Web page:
I was at my local grocery store the other day, where they frequently change wine inventory. This means that they always have a large selection of clearance wine that is the remnants of what they’re not going to carry anymore. I’ve gotten quite a few great wines for half-price in the clearance rack. I was looking through the bottles, and the wine guy came over and saw that I was checking out this Riesling. It was originally priced at $17.99, marked down to $7.99. He told me that it was a great wine, that it didn’t sell because no one knows what it is. (This may be the same reason this grocery store carries maybe a dozen French wines yet several hundred wines from California.) He said it was a little sweet, but had a dry finish, so it was a great food match. With the reduced price and a pitch like that, how could I pass it up?
A distributor for Selbach-Oster had this to say:
â€œYou may have noticed our wines are a bit drier the last two vintages than they used to be,â€ said Johannes Selbach. â€œWe know how to make reductive fruit-bombs that get high scores and stand out in big tastings,â€ he continued, â€œbut the problem is everyone writes about those wines but nobody drinks them. We want to make wines for food, that people can use in their everyday lives.â€
The results are some of the deepest of all Mosel wines. They refuse to be merely aesthetic. They strive for (and often attain) a sine qua non of Mosel-ness. They take you through the gift-wrapping of mere flavor and they show you something you may not know how to see.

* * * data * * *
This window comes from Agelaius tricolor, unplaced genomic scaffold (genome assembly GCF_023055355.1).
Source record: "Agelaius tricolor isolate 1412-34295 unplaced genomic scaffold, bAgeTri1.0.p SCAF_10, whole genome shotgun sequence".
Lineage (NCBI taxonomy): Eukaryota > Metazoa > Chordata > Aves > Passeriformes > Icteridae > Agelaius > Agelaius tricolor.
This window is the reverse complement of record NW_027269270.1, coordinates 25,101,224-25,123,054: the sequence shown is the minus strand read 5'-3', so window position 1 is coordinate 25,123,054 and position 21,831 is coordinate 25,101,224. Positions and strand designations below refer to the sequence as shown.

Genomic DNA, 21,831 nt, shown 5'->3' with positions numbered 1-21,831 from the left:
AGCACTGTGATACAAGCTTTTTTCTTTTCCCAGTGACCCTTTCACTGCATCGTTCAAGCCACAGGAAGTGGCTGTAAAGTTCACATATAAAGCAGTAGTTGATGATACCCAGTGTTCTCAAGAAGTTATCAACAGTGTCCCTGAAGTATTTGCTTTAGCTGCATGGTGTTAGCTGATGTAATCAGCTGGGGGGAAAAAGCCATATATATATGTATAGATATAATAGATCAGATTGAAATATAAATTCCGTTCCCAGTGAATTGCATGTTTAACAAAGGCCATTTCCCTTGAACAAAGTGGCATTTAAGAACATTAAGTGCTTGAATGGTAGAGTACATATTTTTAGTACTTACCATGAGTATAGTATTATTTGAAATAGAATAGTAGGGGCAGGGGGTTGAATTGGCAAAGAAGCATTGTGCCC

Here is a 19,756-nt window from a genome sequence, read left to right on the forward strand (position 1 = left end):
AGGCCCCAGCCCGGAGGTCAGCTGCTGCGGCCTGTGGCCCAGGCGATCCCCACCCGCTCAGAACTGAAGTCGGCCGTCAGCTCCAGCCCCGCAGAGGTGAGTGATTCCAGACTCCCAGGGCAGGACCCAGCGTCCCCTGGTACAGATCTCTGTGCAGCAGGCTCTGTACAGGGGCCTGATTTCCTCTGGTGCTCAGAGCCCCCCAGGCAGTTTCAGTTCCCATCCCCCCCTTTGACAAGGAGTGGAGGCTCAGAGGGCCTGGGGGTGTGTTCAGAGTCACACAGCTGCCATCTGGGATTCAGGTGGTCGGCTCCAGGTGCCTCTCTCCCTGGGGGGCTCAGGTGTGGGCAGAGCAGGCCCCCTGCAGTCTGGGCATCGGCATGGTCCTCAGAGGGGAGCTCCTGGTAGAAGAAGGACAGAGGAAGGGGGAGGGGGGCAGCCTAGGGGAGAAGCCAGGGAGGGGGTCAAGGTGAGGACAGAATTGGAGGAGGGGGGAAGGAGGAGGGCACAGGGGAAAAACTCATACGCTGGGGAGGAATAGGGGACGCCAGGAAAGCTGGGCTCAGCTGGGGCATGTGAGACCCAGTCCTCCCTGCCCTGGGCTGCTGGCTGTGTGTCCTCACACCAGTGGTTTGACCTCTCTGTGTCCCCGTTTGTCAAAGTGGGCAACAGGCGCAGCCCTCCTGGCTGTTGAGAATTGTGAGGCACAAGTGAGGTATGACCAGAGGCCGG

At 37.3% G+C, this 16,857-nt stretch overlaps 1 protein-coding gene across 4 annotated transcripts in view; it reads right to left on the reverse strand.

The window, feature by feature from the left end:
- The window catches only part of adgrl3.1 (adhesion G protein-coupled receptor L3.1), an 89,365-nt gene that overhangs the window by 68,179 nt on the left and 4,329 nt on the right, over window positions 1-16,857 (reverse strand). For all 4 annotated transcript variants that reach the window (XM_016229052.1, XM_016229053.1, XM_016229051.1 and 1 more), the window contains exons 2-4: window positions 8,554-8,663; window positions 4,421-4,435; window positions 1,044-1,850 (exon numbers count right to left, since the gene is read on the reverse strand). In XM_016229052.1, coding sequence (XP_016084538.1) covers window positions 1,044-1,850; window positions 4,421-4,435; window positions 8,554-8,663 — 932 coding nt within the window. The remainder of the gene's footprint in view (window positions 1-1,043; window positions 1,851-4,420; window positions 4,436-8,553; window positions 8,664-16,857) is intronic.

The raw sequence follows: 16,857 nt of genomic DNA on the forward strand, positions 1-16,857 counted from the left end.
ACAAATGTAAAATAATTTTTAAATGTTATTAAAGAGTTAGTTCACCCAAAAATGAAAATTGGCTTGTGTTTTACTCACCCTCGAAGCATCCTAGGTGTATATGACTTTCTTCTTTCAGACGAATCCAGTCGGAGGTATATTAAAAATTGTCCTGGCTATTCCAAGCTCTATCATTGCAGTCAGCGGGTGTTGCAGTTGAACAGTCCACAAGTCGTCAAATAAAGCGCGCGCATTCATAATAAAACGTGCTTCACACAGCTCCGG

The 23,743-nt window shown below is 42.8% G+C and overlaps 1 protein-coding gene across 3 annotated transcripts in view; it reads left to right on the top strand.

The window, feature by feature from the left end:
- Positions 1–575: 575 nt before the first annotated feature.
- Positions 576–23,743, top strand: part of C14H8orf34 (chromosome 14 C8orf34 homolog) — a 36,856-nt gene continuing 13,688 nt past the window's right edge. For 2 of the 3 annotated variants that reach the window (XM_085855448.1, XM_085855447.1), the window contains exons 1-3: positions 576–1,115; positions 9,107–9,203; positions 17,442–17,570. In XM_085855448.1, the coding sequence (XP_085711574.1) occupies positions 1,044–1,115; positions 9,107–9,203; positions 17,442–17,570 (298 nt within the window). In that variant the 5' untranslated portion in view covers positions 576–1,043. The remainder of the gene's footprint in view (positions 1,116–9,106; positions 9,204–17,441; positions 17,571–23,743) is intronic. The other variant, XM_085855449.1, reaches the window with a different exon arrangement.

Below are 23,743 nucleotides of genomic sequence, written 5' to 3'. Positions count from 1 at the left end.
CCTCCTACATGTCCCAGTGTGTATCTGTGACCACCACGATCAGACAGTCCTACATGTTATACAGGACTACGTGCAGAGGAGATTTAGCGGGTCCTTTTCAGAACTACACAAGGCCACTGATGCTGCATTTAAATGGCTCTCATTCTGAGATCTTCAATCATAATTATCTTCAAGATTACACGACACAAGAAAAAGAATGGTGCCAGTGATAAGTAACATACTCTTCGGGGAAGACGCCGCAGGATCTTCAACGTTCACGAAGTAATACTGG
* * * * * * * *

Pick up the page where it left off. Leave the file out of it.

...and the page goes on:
“sine qua non of Mosel-ness”, huh? Well, I see that the label of my wine says “Mosel, Saar, Ruwer” and “Mosel River Valley”, so that looks to be the region. And possibly “Bernkasteler Badstube” is the vineyard? I see that the bottle says:
“Since the 17th century, the noble Riesling grape has been the premier grape grown on the steep, rocky slopes here, yielding unique, crisp, and delicate wines of great distinction. ”
“From the gentle slope rising behind the town of Bernkastel. The soil here is light, finely grained, cumbly Devonian slate.”
Well, beyond that I’m not sure if the slopes are steep and rocky or gently rising, what can I learn about this wine? “Mosel-Saar-Ruwer” is apparently the region. “Bernkastel” is obviously a town near where the grapes are grown. I couldn’t find this exact wine on the Selbach-Oster Web site, so I guess I’ll just wing it. It’s German. And Rielsing. Germans are known for dry Rielsings. To the tasting–
This wine was very light in color, lighter than I would expect for a 2002, actually. But maybe it’s just that we’ve been trying so many French Chardonnays that I’ve forgotten how much lighter the Riesling grape is comparatively. It had a bit of a fruity nose, but the taste was surprising. It tasted effervescent. Almost. It was bright and acidic, which possibly gave it the allusion of carbonation, but it was a little offputting. And despite the wine seller’s assurances of a dry finish, it mostly had no finish at all. Our final evaluation was that it probably was worth what I paid, but not really worth the original price. It just didn’t have enough substance to it, other than that hint of fizziness. Which isn’t really a flavor or a complexity as much as it is a sensation on the tongue. Maybe it was the “sine qua non of Mosel-ness” that we were experiencing.